Ask Callista 4/13 –New Weekly Feature–Get Your Questions Answered

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A Little Background

Kathleen Garber aka Callista of Callista's RamblingsI love knowledge and I love helping others. When I started my blog, one of the things I wanted to do was impart knowledge to others. Not that I claim to have all the answers of course but what I don’t know, I have fun looking up.

When I was a kid, my mother and I would pick a topic, research it, and present it to each other in a fun way (demonstrations, bristol board displays etc.) Yes like a grade school project, but for fun.  As a teenager I research Autism and made my own binder full of notes and research. I still have it I think.  I didn’t really know anyone with Autism, it just interested me and still does.

So yeah, I love knowledge. It`s why I read almost exclusively nonfiction.

On to the Feature

So every Friday, I will answer questions submitted to me by readers and friends. They fall under one of three categories: General Knowledge (Something I could look up if I don`t know), Advice/Opinions (My advice on the subject or I will gather advice from others if I don’t know or feel qualified to answer) and Personal (questions about me or my blog.)
You can submit your questions here.

The Questions

Samantha asks: What do you suggest for a child who is interested in potty training some days and will do good for a week or two, but then will stop and not want to use the potty at all for a few weeks? My daughter will be 2 and and half in May and I would really like her to be potty trained by the end of the summer.

Callista says: Potty training is difficult because we control so much about our children’s lives and potty training is the one thing that we can’t control. We can’t MAKE them go. We can put them on the potty, we can reward, bribe or threaten all we want. But we can’t make them go.  Many parents have a goal of when they would like their child potty trained by and it’s okay to have a goal but ultimately, the decision rests with the child. If she is showing interest and has even gone a few times, then she does want to do it, but she may either feepottytrainingl pressured and be pulling back or she may be nervous about moving to the next step.

Make sure you not only praise her when she goes but when she chooses to just sit on the potty. If she goes in her diaper, don’t make a negative comment. It’s tempting to say something like, “You know you should really do that in the potty” or “Big girls go on the potty” but that may backfire on you. Just change her diaper as if it’s no big deal, do it quick. One trick to try is to start dumping the poop into the toilet before throwing out the diaper. It’s a subtle message about where it should be, without saying anything. Depending on how often she is going in the toilet and if she is interested in wearing underwear and if you are willing to deal with a lot of mess, some parents (including me) have found just switching to underwear a good way to go. Once they actually have to FEEL their mess, they are more apt to go to the toilet. However you don’t want to switch back to diapers so take this step only if you are both ready.

Jen asks: When milk is heated does it lose any nutrients or calcium?

Callista says: I had a lot of trouble finding an answer to this one! There is a lot of Glass of Milk - Is It Safe to Heat Milkconflicting advice around and the sources I would trust, didn’t seem to have anything on it.  I think the main consensus seems to be that heating at high temperatures can make milk lose some of it’s nutrients but that heating up milk in the microwave for a baby or a hot drink should be okay if you heat it up in short bursts, for as little time as possible. Heat no more than 30 seconds at a time, and you really shouldn’t need much more after that anyways. I will look into this furthur and see if I can find a more concrete answer from a reliable source. If I do I will be sure to share it. Also remember I am not a medical professional and will not be held liable for my advice.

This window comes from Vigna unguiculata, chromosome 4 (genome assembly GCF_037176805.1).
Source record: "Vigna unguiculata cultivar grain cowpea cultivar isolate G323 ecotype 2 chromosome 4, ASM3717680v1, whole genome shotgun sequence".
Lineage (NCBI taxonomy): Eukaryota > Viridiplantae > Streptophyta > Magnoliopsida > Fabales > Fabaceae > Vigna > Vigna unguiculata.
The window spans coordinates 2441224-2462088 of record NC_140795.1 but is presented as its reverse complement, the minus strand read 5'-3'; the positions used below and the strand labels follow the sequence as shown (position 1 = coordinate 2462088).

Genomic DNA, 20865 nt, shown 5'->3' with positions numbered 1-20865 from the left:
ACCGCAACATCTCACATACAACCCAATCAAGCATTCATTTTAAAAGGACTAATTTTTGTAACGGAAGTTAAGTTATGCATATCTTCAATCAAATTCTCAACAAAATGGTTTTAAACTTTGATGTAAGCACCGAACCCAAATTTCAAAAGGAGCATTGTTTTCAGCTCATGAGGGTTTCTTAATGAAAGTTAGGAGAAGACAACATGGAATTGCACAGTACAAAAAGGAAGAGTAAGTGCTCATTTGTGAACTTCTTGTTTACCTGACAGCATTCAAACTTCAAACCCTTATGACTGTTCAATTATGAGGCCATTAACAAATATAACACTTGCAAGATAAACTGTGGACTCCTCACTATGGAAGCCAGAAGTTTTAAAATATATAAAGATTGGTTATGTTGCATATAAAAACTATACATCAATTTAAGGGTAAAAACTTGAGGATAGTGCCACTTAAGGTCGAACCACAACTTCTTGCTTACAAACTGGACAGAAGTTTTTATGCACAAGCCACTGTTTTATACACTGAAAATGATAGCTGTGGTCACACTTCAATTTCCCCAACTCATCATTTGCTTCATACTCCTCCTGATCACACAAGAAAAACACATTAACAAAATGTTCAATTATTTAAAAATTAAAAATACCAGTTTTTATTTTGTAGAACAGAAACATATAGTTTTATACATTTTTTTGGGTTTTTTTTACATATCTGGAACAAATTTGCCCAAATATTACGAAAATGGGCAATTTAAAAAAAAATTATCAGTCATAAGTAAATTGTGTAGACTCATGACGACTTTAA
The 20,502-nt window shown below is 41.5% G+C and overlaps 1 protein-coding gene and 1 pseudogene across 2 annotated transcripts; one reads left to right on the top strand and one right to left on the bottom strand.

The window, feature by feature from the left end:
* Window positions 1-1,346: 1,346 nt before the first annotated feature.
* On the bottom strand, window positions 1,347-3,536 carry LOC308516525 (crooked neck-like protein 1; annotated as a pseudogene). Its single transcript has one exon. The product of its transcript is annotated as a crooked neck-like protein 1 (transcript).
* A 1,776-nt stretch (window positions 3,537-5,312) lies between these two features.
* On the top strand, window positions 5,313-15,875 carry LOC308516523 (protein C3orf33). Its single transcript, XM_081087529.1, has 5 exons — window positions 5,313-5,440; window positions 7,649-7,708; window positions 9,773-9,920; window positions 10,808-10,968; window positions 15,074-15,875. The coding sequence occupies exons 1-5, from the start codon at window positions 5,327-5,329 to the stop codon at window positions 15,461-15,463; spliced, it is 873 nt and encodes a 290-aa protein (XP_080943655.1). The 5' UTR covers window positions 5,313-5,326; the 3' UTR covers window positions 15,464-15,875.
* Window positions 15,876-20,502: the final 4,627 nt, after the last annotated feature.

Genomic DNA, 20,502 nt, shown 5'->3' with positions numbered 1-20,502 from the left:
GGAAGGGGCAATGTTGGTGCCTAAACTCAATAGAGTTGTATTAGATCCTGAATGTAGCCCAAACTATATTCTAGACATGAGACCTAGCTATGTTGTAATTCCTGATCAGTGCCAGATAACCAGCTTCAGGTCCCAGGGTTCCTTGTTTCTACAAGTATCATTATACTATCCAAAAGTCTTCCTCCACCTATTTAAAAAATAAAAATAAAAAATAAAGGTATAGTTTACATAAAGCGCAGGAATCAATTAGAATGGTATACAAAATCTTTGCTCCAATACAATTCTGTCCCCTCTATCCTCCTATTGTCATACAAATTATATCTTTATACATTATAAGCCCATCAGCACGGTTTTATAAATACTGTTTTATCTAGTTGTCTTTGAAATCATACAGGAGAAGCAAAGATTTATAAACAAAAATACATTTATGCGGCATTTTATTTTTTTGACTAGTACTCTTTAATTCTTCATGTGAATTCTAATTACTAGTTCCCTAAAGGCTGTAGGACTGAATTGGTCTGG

Rebelle of Dishin with Rebelle asks: What is some advice you can give to new bloggers or even bloggers that have been around awhile but are still struggling?

Callista says: My two biggest tips/advice for new or struggling bloggers is this:

1. All is Not What It Seems
It may look like that bigger blogger has it all, has more time to devote to their blog than you, is just better at blogging than you, got lucky when it comes to opportunities or has a huge fan base that comments on every post but NOT NECESSARILY.  Those bloggers have a larger fan base and great opportunities because they work hard for it and they’ve figured out shortcuts to save time. They use scheduled posts, scheduled tweets and post/email templates. They often spend many hours on their blog, getting little sleep. Most of all, they have #2 on my list.

2. You Need a Community
ShePromotes-1I’ve blogged for years, some of which were on and off, but fairly steadily since at least 2007 yet I got piddly stats until just recently (2011).  The biggest help to my blogging has been the blogging communities I’ve found and joined. I bounce ideas off of them, they help me with problems and they exchange comments, retweets, giveaway entries and stumbles with me. (Also pins, follows, +1s and visits) It takes some time to find the right one(s) for you. I’ve joined some and found they weren’t for me and moved on. My two biggest community groups are the Canuck Bloggers Network and She Promotes. Just make sure you follow any communities rules.

Okay that’s it for today, this post has gotten really long! If you submitted a question and I didn’t answer it, check back next week! If you want to submit a question, fill out this form.

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